Vermeer’s use of out-of-focus parts on the canvas enables him to convey depth of field in a way that is rare for Dutch Baroque painting of the period.
11. Christ in the House of Martha and Mary
Vermeer completed Christ in the House of Martha and Mary in 1655. It is presently on display in Edinburgh’s Scottish National Gallery.
It is Vermeer’s biggest painting and one of the few with an overt religious theme. The tale of Christ visiting the two sisters Mary and Martha’s home dates back to the New Testament.
Christ in the House of Mary and Martha is another title for the piece (reversing the last two names)
12. The Glass of Wine
The Wine Glass (also known as The Glass of Wine) is a 1660 painting by Johannes Vermeer that is presently housed at Berlin’s Gemäldegalerie. It depicts a sitting lady and a standing male drinking in a room.
The piece adheres to the genre painting standards of Pieter de Hooch’s Delft School, which he established in the late 1650s.
It has figures in a brilliantly lighted and expansive interior, and its architectural space is well defined. The people are placed in the middle ground rather than the front.
Vermeer’s brushwork in The Wine Glass is restrained in comparison to his previous works, and the characters’ features and attire are shown with broad smooth edges. Only on the tablecloth tapestry and on the window glass did the artist use extremely precise, linear brush strokes.
The artwork has characteristics that are similar to previous Vermeer works. The Girl with the Wine Glass (1659–1660) depicts two males, but it shares a lady sitting at a table with a glass of wine with The Wine Glass, and the tiled flooring and stained-glass windows in both are quite similar.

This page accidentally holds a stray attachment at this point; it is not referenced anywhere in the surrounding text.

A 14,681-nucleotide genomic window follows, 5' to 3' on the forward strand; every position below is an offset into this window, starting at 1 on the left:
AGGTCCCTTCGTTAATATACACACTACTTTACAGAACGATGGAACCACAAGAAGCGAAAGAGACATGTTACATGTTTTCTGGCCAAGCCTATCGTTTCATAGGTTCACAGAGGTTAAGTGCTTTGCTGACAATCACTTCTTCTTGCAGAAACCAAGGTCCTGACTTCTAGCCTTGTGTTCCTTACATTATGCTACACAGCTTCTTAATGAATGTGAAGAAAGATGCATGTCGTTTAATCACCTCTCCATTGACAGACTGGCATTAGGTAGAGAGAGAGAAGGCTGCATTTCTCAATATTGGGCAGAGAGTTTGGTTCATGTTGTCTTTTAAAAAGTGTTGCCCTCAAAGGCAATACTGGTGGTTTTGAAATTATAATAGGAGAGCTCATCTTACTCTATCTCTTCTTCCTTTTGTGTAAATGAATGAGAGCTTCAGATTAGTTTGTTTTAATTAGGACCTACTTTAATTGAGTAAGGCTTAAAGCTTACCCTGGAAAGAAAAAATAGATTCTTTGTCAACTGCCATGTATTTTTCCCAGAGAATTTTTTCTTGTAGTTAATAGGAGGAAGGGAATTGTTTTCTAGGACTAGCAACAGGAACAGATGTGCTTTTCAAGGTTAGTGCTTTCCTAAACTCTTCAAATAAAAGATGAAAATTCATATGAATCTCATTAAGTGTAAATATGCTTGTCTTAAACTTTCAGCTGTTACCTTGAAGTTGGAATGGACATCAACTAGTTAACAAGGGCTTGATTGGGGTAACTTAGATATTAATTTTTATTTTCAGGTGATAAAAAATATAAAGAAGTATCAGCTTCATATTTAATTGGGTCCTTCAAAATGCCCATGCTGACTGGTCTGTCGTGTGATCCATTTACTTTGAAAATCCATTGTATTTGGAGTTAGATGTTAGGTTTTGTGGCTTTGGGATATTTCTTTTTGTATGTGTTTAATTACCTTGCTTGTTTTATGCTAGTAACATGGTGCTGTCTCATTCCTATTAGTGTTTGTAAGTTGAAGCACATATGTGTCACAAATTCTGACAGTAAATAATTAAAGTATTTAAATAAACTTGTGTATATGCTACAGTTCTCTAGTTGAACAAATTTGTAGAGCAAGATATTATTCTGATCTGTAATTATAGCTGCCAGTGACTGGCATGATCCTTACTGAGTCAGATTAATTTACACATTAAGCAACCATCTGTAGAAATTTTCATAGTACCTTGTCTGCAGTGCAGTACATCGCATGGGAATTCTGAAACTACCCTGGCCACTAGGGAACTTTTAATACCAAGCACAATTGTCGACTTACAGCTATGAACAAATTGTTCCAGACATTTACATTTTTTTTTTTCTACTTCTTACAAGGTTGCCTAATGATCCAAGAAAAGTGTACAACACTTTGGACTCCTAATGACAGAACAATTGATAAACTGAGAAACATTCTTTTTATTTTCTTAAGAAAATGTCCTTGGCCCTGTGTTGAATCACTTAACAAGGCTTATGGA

The identical wine pitcher may be seen in an older Vermeer painting, A Girl Asleep (1657).
13. The Allegory of Faith
The Allegory of Faith, commonly known as the Allegory of the Catholic Faith, is a 1670–1672 Dutch Golden Age painting by Johannes Vermeer. It has been on display in New York’s Metropolitan Museum of Art since 1931.
This and Art of Painting are his sole works in the present hierarchy of genres that belong under historical painting, however they retain his traditional composition of one or two characters in a household environment.
Both paintings have numerous characteristics: the viewpoint is almost identical, and there is a multicolored tapestry to the left of each picture, which is dragged to the left to reveal the subject.
The Art of Painting also employs symbolism from the muse of history, Cesare Ripa of Clio. A similar gold panel appears in Vermeer’s Love Letter. The Allegory and The Art of Painting are stylistically and conceptually distinct from Vermeer’s other artworks.